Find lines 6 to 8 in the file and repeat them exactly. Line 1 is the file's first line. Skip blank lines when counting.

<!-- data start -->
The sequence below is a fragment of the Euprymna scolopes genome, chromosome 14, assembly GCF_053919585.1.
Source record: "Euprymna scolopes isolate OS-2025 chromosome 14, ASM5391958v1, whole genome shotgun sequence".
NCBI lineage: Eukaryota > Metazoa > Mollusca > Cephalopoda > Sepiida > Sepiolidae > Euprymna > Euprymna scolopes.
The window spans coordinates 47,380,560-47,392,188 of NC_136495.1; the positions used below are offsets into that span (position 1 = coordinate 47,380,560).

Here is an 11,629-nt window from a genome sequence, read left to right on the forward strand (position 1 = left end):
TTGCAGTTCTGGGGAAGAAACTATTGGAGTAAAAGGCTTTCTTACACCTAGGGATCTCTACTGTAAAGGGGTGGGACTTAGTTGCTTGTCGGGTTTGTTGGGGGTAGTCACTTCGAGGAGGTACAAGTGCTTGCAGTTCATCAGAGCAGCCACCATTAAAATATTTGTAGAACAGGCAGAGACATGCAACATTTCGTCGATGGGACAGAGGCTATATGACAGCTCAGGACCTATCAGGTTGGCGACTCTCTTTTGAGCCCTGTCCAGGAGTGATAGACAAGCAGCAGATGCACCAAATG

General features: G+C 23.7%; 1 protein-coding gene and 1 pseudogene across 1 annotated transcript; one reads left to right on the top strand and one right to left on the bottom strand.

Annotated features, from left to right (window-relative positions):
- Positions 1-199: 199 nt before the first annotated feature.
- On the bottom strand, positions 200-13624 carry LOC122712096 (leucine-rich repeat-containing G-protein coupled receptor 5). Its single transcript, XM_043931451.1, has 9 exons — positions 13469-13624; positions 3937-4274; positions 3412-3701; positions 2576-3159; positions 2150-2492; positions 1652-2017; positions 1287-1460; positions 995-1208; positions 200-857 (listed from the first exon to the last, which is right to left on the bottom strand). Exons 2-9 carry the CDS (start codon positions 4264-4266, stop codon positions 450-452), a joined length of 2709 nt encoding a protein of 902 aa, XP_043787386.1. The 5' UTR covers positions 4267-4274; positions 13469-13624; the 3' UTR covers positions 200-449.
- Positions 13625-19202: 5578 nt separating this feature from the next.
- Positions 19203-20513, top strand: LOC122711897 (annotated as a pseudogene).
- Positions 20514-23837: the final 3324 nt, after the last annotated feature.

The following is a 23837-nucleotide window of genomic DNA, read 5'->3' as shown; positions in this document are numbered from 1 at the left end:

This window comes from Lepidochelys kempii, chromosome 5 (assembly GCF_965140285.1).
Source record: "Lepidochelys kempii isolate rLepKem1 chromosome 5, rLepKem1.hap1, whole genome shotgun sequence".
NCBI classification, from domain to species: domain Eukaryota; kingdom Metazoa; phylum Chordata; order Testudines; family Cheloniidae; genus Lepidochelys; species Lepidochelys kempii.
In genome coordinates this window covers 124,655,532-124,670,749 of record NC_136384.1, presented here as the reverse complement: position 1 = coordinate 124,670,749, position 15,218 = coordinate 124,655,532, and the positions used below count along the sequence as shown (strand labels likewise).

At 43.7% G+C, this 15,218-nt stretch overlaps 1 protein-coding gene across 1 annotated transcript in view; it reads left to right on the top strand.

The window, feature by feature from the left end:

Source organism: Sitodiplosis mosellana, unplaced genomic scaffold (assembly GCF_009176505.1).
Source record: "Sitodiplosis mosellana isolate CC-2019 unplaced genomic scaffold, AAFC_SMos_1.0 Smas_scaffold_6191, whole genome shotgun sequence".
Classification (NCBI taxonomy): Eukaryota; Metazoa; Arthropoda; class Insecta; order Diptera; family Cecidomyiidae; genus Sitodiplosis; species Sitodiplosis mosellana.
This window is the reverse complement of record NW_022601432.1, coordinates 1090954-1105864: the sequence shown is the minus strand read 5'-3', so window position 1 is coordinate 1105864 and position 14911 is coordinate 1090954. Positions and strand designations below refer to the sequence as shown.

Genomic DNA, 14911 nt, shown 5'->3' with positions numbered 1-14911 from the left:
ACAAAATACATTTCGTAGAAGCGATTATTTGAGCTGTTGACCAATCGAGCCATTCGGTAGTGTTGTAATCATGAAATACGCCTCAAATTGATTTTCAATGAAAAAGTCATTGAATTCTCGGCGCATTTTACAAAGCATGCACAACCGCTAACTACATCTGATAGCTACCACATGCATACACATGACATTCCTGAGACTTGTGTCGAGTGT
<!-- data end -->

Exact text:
TTGCAGTTCTGGGGAAGAAACTATTGGAGTAAAAGGCTTTCTTACACCTAGGGATCTCTACTGTAAAGGGGTGGGACTTAGTTGCTTGTCGGGTTTGTTGGGGGTAGTCACTTCGAGGAGGTACAAGTGCTTGCAGTTCATCAGAGCAGCCACCATTAAAATATTTGTAGAACAGGCAGAGACATGCAACATTTCGTCGATGGGACAGAGGCTATATGACAGCTCAGGACCTATCAGGTTGGCGACTCTCTTTTGAGCCCTGTCCAGGAGTGATAGACAAGCAGCAGATGCACCAAATG

General features: G+C 23.7%; 1 protein-coding gene and 1 pseudogene across 1 annotated transcript; one reads left to right on the top strand and one right to left on the bottom strand.

Annotated features, from left to right (window-relative positions):